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Jane Austen: Pride and Prejudice Mansfield…

Jane Austen: Pride and Prejudice Mansfield Park Persuasion

by Jane Austen

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Pride and Prejudice is my absolute favorite of Jane Austen's novels. The first chapter is one of my favorite openings in all of literature, introducing several characters to perfection so you see their foibles and their goals. I'm happy every time I open it up and revisit Elizabeth Bennet and family, Mr. Darcy, and the rest. 5 stars.

Mansfield Park focuses on a much different heroine than Elizabeth Bennett. Fanny Price is the poor cousin of the family who raised her, a decidedly ridiculous family in many ways, with only one good apple in the bunch - and it's not Mrs. Norris. To be completely honest, I first picked it up to see what relationship Aunt Norris had with her namesake, the cat in Harry Potter. I'm probably due for a reread of this one. 4 stars.

Persuasion was the last of Jane Austen's completed novels, published posthumously, and the last that I read. Anne Elliot is rather older than the heroines of Austen's other works. She gave up an attachment to a suitor on the advice of an old friend. Now, her father and sister go away to Bath since they can no longer afford the family estate. The old suitor, Captain Wentworth, returns, but does not appear to still have affection for Anne. I probably would not have enjoyed this novel half as much if I had read it as a teen, but it's already become my second-favorite (give it a few more rereads and I might put it on a level playing field with Pride and Prejudice. 4.5 stars. ( )
  bell7 | Nov 2, 2010 |
Pride and Prejudice is my favorite Jane Austen novel. I liked all but Emma and Northanger Abby. ( )
  SFG | Aug 20, 2007 |
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Contains three novels: Pride and prejudice -- Mansfield Park -- Persuasion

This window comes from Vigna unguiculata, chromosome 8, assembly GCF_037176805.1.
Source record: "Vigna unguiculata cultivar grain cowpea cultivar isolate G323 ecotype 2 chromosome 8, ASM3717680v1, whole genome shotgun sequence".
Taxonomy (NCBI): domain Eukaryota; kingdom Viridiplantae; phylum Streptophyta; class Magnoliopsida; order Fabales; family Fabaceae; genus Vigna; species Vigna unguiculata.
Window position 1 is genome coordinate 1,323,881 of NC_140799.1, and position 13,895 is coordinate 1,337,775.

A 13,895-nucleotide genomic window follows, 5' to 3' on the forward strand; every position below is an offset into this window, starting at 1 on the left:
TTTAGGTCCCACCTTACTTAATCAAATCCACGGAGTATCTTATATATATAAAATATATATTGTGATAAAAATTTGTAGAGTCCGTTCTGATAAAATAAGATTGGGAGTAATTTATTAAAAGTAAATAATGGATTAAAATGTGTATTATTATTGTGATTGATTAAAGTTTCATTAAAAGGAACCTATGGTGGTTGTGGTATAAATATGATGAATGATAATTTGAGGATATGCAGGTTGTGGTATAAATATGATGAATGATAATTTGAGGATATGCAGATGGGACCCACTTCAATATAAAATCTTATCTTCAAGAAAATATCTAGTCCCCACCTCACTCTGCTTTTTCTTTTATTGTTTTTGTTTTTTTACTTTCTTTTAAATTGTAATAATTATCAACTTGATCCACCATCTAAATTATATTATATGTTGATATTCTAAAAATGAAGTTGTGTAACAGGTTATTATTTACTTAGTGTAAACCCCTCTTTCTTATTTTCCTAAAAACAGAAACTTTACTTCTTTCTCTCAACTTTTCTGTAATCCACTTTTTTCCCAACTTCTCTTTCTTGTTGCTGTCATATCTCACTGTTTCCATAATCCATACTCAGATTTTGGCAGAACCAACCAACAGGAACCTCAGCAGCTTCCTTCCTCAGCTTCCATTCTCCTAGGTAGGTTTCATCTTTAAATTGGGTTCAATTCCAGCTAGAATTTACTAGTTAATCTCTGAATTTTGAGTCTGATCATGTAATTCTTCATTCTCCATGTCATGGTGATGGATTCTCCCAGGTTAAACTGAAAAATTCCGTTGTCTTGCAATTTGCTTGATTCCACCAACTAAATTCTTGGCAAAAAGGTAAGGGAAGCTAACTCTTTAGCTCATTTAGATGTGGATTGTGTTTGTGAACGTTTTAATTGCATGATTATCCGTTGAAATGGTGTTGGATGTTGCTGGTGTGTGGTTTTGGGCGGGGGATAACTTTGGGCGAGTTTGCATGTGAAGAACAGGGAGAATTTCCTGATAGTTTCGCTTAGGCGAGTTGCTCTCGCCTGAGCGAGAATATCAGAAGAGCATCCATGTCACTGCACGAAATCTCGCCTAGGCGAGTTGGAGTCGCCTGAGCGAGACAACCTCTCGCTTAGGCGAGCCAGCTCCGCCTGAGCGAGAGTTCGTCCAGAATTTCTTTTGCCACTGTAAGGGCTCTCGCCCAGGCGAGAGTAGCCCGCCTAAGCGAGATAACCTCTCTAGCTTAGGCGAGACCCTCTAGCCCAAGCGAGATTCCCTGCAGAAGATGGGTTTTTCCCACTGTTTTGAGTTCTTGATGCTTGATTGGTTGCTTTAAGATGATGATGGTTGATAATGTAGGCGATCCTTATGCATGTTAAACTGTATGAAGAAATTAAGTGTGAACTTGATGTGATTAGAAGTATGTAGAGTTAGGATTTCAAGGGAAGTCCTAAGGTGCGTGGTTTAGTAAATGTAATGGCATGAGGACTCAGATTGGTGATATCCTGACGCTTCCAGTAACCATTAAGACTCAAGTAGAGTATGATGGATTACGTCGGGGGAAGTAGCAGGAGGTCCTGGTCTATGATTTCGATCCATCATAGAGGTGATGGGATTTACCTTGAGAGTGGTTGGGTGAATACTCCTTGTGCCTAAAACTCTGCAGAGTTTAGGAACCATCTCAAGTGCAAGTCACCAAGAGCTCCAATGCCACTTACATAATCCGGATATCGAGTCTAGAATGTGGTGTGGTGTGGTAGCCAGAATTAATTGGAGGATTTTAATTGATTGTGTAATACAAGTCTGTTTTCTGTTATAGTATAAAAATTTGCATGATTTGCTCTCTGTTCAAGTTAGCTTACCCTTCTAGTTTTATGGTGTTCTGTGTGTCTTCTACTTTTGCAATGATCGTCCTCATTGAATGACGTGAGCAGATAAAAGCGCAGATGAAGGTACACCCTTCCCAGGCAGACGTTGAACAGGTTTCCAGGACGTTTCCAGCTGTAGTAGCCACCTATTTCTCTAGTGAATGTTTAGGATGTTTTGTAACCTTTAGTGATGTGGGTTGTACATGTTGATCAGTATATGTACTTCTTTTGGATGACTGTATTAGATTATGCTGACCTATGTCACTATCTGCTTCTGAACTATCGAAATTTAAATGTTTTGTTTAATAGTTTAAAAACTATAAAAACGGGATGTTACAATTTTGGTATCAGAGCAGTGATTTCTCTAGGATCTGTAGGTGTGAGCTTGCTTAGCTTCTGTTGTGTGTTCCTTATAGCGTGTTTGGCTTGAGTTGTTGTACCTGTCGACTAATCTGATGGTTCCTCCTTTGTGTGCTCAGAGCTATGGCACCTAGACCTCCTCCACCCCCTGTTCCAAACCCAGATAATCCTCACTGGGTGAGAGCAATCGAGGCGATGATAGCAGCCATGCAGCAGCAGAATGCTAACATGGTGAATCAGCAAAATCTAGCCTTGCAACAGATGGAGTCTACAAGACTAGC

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Amazon.com Amazon.com Review (ISBN 0753705176, Hardcover)

"It is a truth universally acknowledged, that a single man in possession of a good fortune, must be in want of a wife."

Next to the exhortation at the beginning of Moby-Dick, "Call me Ishmael," the first sentence of Jane Austen's Pride and Prejudice must be among the most quoted in literature. And certainly what Melville did for whaling Austen does for marriage--tracing the intricacies (not to mention the economics) of 19th-century British mating rituals with a sure hand and an unblinking eye. As usual, Austen trains her sights on a country village and a few families--in this case, the Bennets, the Philips, and the Lucases. Into their midst comes Mr. Bingley, a single man of good fortune, and his friend, Mr. Darcy, who is even richer. Mrs. Bennet, who married above her station, sees their arrival as an opportunity to marry off at least one of her five daughters. Bingley is complaisant and easily charmed by the eldest Bennet girl, Jane; Darcy, however, is harder to please. Put off by Mrs. Bennet's vulgarity and the untoward behavior of the three younger daughters, he is unable to see the true worth of the older girls, Jane and Elizabeth. His excessive pride offends Lizzy, who is more than willing to believe the worst that other people have to say of him; when George Wickham, a soldier stationed in the village, does indeed have a discreditable tale to tell, his words fall on fertile ground.

Having set up the central misunderstanding of the novel, Austen then brings in her cast of fascinating secondary characters: Mr. Collins, the sycophantic clergyman who aspires to Lizzy's hand but settles for her best friend, Charlotte, instead; Lady Catherine de Bourgh, Mr. Darcy's insufferably snobbish aunt; and the Gardiners, Jane and Elizabeth's low-born but noble-hearted aunt and uncle. Some of Austen's best comedy comes from mixing and matching these representatives of different classes and economic strata, demonstrating the hypocrisy at the heart of so many social interactions. And though the novel is rife with romantic misunderstandings, rejected proposals, disastrous elopements, and a requisite happy ending for those who deserve one, Austen never gets so carried away with the romance that she loses sight of the hard economic realities of 19th-century matrimonial maneuvering. Good marriages for penniless girls such as the Bennets are hard to come by, and even Lizzy, who comes to sincerely value Mr. Darcy, remarks when asked when she first began to love him: "It has been coming on so gradually, that I hardly know when it began. But I believe I must date it from my first seeing his beautiful grounds at Pemberley." She may be joking, but there's more than a little truth to her sentiment, as well. Jane Austen considered Elizabeth Bennet "as delightful a creature as ever appeared in print". Readers of Pride and Prejudice would be hard-pressed to disagree. --Alix Wilber

(retrieved from Amazon Thu, 12 Mar 2015 18:10:49 -0400)

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